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The Returns to Currency Speculation

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  • Craig Burnside

    ()
    (Department of Economics Duke University)

  • Martin Eichenbaum
  • Isaac Kleshchelski
  • Sergio Rebelo

Abstract

Currencies that are at a forward premium tend to depreciate. This `forward premium-depreciation anomaly' represents an egregious deviation from uncovered interest parity. We document the returns to currency speculation strategies that exploit this anomaly. The first strategy, known as the carry trade, is widely used by practitioners. This strategy involves selling currencies forward that are at a forward premium and buying those that are at a forward discount. The second strategy relies on a particular regression to forecast the payoff to selling currencies forward. We show that these strategies yield high Sharpe ratios which are not a compensation for risk. However, these Sharpe ratios do not represent unexploited profit opportunities. In the presence of microstructure frictions, spot and forward exchange rates move against traders as they increase their positions. The resulting `price pressure' drives a wedge between average and marginal Sharpe ratios. We argue that marginal Sharpe ratios are zero even though average Sharpe ratios are positive. We display a simple microstructure model that simultaneously rationalizes `price pressure' and the forward premium-depreciation puzzle. The central feature of this model is that market makers face an adverse selection problem that is less severe when, based on public information, the currency is expected to appreciate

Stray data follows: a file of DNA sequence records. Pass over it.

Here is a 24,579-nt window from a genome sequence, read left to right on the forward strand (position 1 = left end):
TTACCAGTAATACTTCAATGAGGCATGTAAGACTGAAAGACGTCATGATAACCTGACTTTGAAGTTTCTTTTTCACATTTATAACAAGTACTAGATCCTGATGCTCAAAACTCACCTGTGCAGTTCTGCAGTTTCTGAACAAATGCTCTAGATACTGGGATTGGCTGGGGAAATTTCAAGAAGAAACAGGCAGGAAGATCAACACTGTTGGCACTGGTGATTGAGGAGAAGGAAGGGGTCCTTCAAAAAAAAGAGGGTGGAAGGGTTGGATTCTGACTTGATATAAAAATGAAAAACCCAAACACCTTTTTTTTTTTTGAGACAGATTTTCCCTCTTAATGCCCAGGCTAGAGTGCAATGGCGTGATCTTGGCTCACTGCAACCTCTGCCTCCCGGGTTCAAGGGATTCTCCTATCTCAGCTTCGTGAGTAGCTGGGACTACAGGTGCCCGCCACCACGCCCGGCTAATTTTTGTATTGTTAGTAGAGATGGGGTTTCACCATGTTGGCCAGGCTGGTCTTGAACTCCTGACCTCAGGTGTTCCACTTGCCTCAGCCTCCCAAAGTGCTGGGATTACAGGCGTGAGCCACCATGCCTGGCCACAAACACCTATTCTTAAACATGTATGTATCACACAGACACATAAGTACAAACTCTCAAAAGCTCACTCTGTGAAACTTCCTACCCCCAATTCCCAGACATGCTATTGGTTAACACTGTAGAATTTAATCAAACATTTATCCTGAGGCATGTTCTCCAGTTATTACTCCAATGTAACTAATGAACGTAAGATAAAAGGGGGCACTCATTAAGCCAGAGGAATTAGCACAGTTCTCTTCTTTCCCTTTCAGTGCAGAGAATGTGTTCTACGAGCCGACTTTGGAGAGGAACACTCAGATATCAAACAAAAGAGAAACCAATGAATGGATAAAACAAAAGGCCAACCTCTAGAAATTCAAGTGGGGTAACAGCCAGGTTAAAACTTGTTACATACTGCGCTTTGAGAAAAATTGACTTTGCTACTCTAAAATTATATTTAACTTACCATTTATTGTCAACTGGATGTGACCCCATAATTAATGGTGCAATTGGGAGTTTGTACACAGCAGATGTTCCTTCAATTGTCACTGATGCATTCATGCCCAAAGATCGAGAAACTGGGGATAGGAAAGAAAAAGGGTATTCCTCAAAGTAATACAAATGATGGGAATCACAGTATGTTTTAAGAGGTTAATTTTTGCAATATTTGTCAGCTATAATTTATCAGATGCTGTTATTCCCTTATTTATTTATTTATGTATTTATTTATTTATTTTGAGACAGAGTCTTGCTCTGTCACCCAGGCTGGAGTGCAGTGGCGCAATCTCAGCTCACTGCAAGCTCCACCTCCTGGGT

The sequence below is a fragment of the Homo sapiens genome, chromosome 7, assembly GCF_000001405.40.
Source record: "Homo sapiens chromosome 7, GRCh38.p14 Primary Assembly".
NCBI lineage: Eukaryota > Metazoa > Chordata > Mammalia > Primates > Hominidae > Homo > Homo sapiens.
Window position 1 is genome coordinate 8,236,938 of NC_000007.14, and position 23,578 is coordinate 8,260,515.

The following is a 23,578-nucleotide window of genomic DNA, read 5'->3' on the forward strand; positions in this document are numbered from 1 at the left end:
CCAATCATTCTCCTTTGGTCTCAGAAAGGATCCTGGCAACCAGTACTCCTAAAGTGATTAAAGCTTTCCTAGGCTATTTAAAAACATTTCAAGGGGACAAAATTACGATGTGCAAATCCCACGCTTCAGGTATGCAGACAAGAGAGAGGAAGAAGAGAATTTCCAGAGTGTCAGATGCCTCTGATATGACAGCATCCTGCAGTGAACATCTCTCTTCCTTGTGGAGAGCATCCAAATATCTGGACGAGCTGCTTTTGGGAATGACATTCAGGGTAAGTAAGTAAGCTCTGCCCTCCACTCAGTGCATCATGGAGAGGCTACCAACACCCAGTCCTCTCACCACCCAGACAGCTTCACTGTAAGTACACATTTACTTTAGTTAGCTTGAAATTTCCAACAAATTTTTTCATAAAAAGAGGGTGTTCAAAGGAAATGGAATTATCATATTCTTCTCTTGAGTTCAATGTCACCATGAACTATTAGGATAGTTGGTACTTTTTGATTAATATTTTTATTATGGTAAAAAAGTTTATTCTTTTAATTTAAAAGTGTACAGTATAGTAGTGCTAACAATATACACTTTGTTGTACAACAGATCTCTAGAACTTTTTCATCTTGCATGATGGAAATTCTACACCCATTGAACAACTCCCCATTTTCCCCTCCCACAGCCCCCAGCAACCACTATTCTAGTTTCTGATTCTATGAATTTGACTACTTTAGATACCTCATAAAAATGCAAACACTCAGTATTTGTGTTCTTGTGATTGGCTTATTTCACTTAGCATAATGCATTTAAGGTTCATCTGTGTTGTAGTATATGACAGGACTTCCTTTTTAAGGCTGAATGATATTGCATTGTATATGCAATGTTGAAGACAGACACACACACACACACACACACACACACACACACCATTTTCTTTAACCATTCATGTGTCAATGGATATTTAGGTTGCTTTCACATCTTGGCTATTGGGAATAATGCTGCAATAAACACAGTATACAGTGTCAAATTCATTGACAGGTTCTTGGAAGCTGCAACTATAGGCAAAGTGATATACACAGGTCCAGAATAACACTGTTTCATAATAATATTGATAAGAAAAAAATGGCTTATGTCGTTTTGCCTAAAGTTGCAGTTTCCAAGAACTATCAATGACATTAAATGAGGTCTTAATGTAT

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Bibliographic Info

Paper provided by Society for Economic Dynamics in its series 2006 Meeting Papers with number 864.

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Date of creation: 03 Dec 2006
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Handle: RePEc:red:sed006:864

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Keywords: uncovered interest parity; BGT regressions; price pressure;

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